As one people, united, we acknowledge the reality: that the future of the human race requires the cooperation of its members; that our system must protect our rights, and upon corruption of that system, it is up to the individuals to protect their own rights, and those of their neighbors; that a democratic government derives its just power from the people, but corporations do not seek consent to extract wealth from the people and the Earth; and that no true democracy is attainable when the process is determined by economic power. We come to you at a time when corporations, which place profit over people, self-interest over justice, and oppression over equality, run our governments. We have peaceably assembled here, as is our right, to let these facts be known.

The movement ideals immediately resonated with me as they did with many Americans, even if, like me, they had not yet heard of horizontalism or knew little about anarchism.  The critique of corporate power and the opportunity to come together and discuss, learn, and agitate about these issues are profoundly liberating for a disenfranchised citizenry in a country where corporations have been declared people by the highest court in the land and whoever has the most money directs the governmental levers of power.  It should not be surprising that many Occupy activists will have little interest in returning to "representative democracy" where the politicians we elect are controlled by the corporate interests that fund their campaigns.

In an essay full of jaw-dropping assertions and assumptions, it's hard to pick the most egregious statement, but the following would be at the top of the list.  Smith argues that we need "Big Government to act as a counterweight and check on corporations, which would otherwise dominant society " [emphasis added].  One has to wonder, what society is he living in??  The examples of corporate dominance of our society are so numerous and so blatant that even the politically apathetic are aware of at least a few.  Since Smith is a Democrat, I'll cite two major cases that involve the most recent Democratic administrations.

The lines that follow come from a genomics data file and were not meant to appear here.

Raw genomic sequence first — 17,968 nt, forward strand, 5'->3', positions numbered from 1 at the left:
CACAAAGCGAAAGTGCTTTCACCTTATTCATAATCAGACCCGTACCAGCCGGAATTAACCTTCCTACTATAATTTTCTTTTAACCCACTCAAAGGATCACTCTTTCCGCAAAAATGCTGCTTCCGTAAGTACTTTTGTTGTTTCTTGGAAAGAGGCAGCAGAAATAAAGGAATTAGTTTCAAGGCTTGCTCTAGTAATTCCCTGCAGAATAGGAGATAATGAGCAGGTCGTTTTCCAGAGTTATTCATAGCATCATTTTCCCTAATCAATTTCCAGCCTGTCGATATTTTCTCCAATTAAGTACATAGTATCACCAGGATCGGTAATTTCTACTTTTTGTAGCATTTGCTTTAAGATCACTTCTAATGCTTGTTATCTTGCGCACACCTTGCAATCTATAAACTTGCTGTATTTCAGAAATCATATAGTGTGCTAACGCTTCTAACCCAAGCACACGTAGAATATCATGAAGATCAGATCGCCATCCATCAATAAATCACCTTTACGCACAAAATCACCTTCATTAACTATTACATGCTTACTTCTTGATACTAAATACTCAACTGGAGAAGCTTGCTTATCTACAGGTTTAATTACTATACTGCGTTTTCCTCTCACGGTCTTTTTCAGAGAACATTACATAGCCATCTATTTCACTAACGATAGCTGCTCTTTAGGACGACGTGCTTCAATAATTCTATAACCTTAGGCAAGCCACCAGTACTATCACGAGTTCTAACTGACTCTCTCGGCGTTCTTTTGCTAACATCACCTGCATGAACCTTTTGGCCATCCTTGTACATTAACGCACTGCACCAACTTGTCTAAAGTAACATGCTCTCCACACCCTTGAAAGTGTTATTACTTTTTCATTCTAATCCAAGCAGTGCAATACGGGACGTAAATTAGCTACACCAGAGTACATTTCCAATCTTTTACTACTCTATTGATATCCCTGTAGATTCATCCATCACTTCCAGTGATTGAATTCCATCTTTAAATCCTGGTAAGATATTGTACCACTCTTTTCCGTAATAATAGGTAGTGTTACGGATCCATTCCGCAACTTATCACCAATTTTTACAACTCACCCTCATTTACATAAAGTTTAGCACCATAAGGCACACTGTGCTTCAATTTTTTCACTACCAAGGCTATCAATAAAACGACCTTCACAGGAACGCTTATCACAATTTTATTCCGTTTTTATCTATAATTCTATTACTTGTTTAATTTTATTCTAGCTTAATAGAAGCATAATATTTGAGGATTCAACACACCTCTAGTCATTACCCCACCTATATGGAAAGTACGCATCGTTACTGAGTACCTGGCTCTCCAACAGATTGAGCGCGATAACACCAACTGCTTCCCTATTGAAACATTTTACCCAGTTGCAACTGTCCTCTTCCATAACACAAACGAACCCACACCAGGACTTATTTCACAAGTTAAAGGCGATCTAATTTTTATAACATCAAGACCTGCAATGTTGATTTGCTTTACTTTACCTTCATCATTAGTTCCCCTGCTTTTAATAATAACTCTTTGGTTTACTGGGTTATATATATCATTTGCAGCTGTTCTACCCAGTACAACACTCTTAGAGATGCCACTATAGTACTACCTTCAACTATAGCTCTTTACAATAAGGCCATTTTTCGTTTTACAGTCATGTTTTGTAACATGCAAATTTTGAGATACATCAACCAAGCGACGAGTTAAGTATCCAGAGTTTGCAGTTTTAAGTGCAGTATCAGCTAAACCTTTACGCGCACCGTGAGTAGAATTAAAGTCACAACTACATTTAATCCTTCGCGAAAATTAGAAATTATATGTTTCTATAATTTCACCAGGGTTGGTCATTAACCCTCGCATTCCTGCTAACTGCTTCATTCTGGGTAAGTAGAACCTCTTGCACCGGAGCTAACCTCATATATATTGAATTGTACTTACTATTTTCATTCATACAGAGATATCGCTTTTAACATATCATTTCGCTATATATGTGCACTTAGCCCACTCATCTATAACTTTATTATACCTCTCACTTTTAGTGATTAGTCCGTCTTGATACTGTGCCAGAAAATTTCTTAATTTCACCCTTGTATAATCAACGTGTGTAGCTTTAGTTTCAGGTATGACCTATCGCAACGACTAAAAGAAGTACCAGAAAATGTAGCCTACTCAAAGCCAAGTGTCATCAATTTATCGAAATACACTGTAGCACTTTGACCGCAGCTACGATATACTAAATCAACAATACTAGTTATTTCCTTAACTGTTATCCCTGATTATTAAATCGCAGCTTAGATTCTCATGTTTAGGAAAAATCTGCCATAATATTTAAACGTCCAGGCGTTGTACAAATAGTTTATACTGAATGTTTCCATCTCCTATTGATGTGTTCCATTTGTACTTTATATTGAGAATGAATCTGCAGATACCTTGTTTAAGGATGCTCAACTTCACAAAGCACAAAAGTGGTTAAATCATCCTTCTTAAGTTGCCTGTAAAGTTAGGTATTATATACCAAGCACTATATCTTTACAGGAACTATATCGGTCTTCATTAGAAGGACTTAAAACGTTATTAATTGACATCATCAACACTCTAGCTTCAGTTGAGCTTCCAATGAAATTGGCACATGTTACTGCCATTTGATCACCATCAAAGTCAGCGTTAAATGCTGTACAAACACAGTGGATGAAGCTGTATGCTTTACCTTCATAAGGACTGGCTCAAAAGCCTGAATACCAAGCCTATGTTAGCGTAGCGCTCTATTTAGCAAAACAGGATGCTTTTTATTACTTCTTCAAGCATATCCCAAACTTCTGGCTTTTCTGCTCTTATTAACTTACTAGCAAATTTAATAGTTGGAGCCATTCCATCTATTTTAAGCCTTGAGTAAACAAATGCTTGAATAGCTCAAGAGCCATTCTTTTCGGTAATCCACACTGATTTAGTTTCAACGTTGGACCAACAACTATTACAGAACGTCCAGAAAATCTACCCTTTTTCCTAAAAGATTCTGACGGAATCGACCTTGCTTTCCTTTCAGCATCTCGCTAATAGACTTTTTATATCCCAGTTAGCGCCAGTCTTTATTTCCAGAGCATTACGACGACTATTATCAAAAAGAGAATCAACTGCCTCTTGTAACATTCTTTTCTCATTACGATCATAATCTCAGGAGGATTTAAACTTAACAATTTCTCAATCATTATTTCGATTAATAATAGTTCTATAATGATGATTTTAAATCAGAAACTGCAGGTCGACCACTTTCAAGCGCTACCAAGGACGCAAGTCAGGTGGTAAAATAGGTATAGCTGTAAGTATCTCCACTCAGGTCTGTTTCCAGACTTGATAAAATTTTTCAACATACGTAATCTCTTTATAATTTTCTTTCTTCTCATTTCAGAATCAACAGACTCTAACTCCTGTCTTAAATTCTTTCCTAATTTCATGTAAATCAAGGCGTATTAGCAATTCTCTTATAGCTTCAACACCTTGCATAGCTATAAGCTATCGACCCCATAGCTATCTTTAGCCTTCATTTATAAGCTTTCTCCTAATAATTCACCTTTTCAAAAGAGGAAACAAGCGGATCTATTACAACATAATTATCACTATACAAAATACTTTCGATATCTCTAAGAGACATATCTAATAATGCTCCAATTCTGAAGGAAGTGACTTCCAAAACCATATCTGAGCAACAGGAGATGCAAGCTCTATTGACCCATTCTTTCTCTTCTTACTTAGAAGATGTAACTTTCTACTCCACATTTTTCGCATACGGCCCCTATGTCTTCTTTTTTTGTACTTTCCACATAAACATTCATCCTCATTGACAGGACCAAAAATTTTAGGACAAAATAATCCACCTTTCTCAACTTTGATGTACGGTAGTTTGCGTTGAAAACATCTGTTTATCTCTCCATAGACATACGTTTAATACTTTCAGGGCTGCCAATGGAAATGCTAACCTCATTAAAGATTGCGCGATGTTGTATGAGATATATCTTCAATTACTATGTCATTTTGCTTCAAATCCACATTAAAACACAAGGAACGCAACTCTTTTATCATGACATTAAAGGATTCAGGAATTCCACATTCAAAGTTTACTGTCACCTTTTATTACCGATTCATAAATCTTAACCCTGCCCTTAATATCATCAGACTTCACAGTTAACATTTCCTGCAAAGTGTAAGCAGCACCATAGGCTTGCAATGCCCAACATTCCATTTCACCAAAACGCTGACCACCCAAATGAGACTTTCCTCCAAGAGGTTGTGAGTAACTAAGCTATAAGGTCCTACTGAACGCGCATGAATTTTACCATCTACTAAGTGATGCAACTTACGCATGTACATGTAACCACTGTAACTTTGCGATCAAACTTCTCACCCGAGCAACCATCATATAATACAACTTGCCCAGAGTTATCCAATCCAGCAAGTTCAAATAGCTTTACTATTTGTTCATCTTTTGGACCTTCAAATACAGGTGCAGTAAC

1) The repeal of the Depression-era Glass-Steagall regulations under the Clinton administration (working with Republican Senator Phil Gramm) is widely believed to be a major factor 2008 financial meltdown -- a fiasco that resulted in a massive transfer of wealth from the 99% to the1% through "Big Government" bailouts of "too big to fail" banks. Accomplished with the 1999 Gramm-Leach-Bliley Act, the repeal ended regulations requiring the financial industry to separate investment from consumer deposit or commercial banking and retroactively legalized the merger of Citicorp & Travelers to create Citigroup, the largest financial services company in the world.  (For that reason, it was referred to by some as the Citigroup Relief Act.)  "[I]t just defies common sense," Matt Tiabbi later wrote of the repeal, "to have professional gamblers in charge of stewarding commercial bank accounts " [emphasis in the original].  Investment bankers are a different breed, he says, than consumer deposit bankers who have to manage money conservatively.  Tiabbi continues:

[I]nvestment bankers by nature have huge appetites for risk, and most of them take pride in being able to sleep at night even when their bets are going the wrong way"


The influx of i-banking types into the once-boring worlds of commercial bank accounts, home mortgages, and consumer credit has helped turn every part of the financial universe into a casino.

2) Currently, the Obama administration is negotiating the Trans-Pacific Partnership (TPP), a "free trade" deal with 11 other countries that will expand corporate power to "over-ride domestic laws on the environment, workplace safety, and investment."  According to Dean Baker:

The TPP is an effort to use the holy grail of free trade to impose conditions and override domestic laws in a way that would be almost impossible if the proposed measures had to go through the normal legislative process. The expectation is that by lining up powerful corporate interests, the governments will be able to ram this new "free trade" pact through legislatures on a take-it-or-leave-it basis.

Baker reports that specific details of the proposed agreement have not been made available to relevant Congressional committees, let alone the general public.

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Katherine Acosta holds a PhD in Sociology and has previously worked as a university lecturer and researcher.